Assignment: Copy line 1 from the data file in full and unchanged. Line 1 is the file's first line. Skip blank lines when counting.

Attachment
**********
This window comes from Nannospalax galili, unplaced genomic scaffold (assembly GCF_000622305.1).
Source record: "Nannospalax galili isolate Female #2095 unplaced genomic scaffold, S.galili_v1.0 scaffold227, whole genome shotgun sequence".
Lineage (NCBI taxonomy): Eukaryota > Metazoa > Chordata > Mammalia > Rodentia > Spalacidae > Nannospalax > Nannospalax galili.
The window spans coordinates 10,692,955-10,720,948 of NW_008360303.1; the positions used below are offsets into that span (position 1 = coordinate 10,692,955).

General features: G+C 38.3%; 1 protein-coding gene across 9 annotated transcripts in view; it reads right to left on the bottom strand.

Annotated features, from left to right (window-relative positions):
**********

This window comes from Nannospalax galili, unplaced genomic scaffold (assembly GCF_000622305.1).